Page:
Murmur – named after the murmurations of starlings that flock round the West Pier that the restaurant faces – is the second restaurant of 64 Degrees founder and Great British menu winner, Michael Bremner.
A family friendly affair aiming to satisfy diners looking for something a little less prosaic than fish and chips, it also has plenty of room out front for the energetic ones to run off their desserts.
Lucky Beach is slowly spreading its meaty tentacles across the city, with a kitchen at The Temple Bar and a summer pop-up at Patterns. Both these have outdoor seating but the Cafe, spreading across two sides of the beach promenade, is their maison spirituelle.
The tagline is ‘local, sustainable, fresh’ and their organic meat and chicken burgers are slathered in umami-rich butters, sauces and pickles. We went recently and had the vegan Impossible Beach – a Moving Mountains patty covered in vegan truffle cheese, roasted shitake, pickled onions, kimchee and Korean sam sauce. It was as unctuous and moreish as any cow burger you’ll find in the known culinary universe.
Easy Tiger’s Indian street food and craft beer selection was pulling in the punters well before their south-facing garden was open. Now diners are flocking to the Upper North Street pub for sun as well as samosas.
The food, conceived and cooked by Kanthi Kiran Thamma, is a whistlestop tour through the chef’s heritage and combines pub-friendly Kerala fried chicken (aka very posh and spicy KFC) with punchy vegan-friendly dishes like vegetable stew.
Hove Place has a sprawling outdoor terrace with plenty of shade that was surely invented with the phrase ‘summer daytime drinking’ in mind. Fortunately, there’s some top-quality food to soak up the Aperol Spritz.
It’s mostly locally sourced and as well as premium-level burgers (think flank and marrow or smoked halloumi brioche) their Deli Boards are spot-on. Head Chef Phil Barley runs a cheese and charcuterie company, so you can be assured there won’t be a sweaty cheddar in sight.
Utter the phrase ‘Brighton & Hove seafood institution’ to a local fish lover and they’ll reminisce waxily about Riddle & Finns.
There are now two outposts of the restaurant; the original is a cozier affair on Meeting House Lane – we love the bar seating outside that peaks inside the kitchen – while its successor is a seafront staple.
With a large al fresco section (booking absolutely required on sunny days) and that day’s catches cooked to classic standards the rest of the city attempts to match, it’s one for when the parents visit.
If Riddle & Finns nods to a classic dining aesthetic and experience, The Salt Room modernises the framework. Fish can come on the bone and there is daily changing sharing menu for market fish, whilst dishes like halibut with fennel, samphire and kimchi mayonnaise demonstrate an adeptness with global flavours.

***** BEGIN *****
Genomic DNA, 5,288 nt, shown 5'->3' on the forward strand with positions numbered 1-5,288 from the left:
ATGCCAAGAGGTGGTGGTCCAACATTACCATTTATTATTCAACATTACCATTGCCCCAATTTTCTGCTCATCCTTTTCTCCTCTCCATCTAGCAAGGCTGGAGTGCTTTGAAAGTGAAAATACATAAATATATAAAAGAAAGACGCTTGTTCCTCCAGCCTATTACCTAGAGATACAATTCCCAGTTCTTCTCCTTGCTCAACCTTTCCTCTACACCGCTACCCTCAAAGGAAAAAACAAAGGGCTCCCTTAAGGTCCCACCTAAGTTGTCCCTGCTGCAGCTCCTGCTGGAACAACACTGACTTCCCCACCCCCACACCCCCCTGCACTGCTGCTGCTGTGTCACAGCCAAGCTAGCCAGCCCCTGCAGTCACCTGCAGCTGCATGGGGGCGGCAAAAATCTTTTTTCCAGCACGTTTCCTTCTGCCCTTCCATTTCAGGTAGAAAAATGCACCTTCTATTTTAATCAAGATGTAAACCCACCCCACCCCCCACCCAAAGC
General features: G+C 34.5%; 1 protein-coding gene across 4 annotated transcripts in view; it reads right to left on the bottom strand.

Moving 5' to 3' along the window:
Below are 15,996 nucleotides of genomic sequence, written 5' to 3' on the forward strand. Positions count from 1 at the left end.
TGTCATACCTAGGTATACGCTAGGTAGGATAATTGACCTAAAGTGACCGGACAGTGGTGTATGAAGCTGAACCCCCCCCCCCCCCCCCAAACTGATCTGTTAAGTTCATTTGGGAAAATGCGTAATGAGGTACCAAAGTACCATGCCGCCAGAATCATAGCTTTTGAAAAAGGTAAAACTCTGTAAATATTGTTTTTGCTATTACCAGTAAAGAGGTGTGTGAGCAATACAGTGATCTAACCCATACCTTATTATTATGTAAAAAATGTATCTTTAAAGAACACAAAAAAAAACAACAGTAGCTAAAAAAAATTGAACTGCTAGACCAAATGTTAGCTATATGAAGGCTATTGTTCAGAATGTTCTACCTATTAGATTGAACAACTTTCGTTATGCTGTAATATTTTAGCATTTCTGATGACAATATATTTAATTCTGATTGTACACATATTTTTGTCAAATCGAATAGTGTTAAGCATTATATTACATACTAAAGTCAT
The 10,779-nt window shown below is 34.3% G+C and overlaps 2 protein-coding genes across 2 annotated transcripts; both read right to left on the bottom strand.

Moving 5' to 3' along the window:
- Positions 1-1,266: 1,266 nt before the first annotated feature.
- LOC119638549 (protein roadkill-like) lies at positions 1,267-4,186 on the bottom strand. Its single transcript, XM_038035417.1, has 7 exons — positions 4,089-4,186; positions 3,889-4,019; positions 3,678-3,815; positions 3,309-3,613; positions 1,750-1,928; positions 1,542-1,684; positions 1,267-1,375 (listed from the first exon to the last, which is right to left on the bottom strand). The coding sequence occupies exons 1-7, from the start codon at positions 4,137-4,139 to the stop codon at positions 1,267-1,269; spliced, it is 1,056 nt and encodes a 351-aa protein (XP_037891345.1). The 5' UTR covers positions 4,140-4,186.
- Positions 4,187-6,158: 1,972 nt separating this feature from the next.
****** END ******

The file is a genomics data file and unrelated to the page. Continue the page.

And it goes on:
The al fresco section has views of the i360 and West Pier, and set above the road so you’ll feel shielded from the beeps and fumes.
A newer addition to the beachfront thoroughfare, Shelter Hall was launched in Summer 2020. No mean feat all things considered. Amazingly, it absolutely thrived from the moment it opened and gained a loyal fanbase quickly.
With its impressive design and plethora of chef-led kitchens serving up dishes from all over the world, there’s something for everyone. The perfect choice if you can’t decide what you’re in the mood for.
The vendors include local chicken pros, Pan by Lost Boys Chicken, and Ox Block by MasterChef winner, Kenny Tutt. There’s ample seating outside, with indoor areas for when it gets a bit chilly and is strictly non-smoking across the whole site.
With a vista stretching from Hanover to the West Pier, the Setting Sun can claim to have the greediest view in the city.
After spending £314,000 on refurbishments the pub is under new management and serving a diverse menu from vegan ramen to fish and chips or, for those to like to sweat inside and out, pork belly vindaloo.
Formerly called Al Fresco, this two floor restaurant and bar is thriving with a new dining approach.
Whereas they only previously served pizza, there’s now a crowd pleasing menu with everything from Devon crab to steaks and buddha bowls, with the top level being a little more dining-focused.
A surfeit of outdoor seating makes it a huge draw on those hot summer evenings: unsurprising, really, as there’s surely no better spot on the beach to watch that pinky sun melt into the sea.